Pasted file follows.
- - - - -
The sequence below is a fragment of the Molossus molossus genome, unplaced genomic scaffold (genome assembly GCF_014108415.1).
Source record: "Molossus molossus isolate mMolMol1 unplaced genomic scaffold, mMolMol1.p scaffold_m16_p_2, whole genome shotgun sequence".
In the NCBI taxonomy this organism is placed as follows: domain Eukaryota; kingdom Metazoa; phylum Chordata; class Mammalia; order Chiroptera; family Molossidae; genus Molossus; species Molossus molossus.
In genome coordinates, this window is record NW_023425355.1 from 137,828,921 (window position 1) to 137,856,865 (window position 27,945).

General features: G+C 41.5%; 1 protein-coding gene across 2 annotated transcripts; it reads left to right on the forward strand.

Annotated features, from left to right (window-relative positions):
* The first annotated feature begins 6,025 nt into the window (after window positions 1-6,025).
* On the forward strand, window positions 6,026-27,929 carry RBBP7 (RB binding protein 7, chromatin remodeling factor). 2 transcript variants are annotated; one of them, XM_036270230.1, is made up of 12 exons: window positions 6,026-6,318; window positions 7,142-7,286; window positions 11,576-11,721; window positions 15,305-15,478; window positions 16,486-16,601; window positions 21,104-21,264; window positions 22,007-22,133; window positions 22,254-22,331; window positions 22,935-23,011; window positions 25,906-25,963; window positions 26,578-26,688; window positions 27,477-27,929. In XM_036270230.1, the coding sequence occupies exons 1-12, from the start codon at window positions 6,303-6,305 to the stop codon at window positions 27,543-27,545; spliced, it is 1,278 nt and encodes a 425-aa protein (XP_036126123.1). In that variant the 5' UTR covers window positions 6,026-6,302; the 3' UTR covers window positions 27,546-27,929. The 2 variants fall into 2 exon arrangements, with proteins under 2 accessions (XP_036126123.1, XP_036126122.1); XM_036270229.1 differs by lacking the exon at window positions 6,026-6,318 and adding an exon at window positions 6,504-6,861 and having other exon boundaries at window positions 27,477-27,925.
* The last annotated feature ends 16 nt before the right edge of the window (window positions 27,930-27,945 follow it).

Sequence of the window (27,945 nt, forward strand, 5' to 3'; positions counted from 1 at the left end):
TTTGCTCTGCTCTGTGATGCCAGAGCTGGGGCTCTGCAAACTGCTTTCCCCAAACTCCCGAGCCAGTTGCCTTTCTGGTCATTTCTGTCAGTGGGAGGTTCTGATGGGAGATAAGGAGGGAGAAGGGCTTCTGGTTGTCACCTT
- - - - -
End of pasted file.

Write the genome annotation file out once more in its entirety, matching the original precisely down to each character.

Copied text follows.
The sequence below is a fragment of the Molossus molossus genome, unplaced genomic scaffold (genome assembly GCF_014108415.1).
Source record: "Molossus molossus isolate mMolMol1 unplaced genomic scaffold, mMolMol1.p scaffold_m16_p_2, whole genome shotgun sequence".
In the NCBI taxonomy this organism is placed as follows: domain Eukaryota; kingdom Metazoa; phylum Chordata; class Mammalia; order Chiroptera; family Molossidae; genus Molossus; species Molossus molossus.
In genome coordinates, this window is record NW_023425355.1 from 137,828,921 (window position 1) to 137,856,865 (window position 27,945).

General features: G+C 41.5%; 1 protein-coding gene across 2 annotated transcripts; it reads left to right on the forward strand.

Annotated features, from left to right (window-relative positions):
* The first annotated feature begins 6,025 nt into the window (after window positions 1-6,025).
* On the forward strand, window positions 6,026-27,929 carry RBBP7 (RB binding protein 7, chromatin remodeling factor). 2 transcript variants are annotated; one of them, XM_036270230.1, is made up of 12 exons: window positions 6,026-6,318; window positions 7,142-7,286; window positions 11,576-11,721; window positions 15,305-15,478; window positions 16,486-16,601; window positions 21,104-21,264; window positions 22,007-22,133; window positions 22,254-22,331; window positions 22,935-23,011; window positions 25,906-25,963; window positions 26,578-26,688; window positions 27,477-27,929. In XM_036270230.1, the coding sequence occupies exons 1-12, from the start codon at window positions 6,303-6,305 to the stop codon at window positions 27,543-27,545; spliced, it is 1,278 nt and encodes a 425-aa protein (XP_036126123.1). In that variant the 5' UTR covers window positions 6,026-6,302; the 3' UTR covers window positions 27,546-27,929. The 2 variants fall into 2 exon arrangements, with proteins under 2 accessions (XP_036126123.1, XP_036126122.1); XM_036270229.1 differs by lacking the exon at window positions 6,026-6,318 and adding an exon at window positions 6,504-6,861 and having other exon boundaries at window positions 27,477-27,925.
* The last annotated feature ends 16 nt before the right edge of the window (window positions 27,930-27,945 follow it).

Sequence of the window (27,945 nt, forward strand, 5' to 3'; positions counted from 1 at the left end):
TTTGCTCTGCTCTGTGATGCCAGAGCTGGGGCTCTGCAAACTGCTTTCCCCAAACTCCCGAGCCAGTTGCCTTTCTGGTCATTTCTGTCAGTGGGAGGTTCTGATGGGAGATAAGGAGGGAGAAGGGCTTCTGGTTGTCACCTT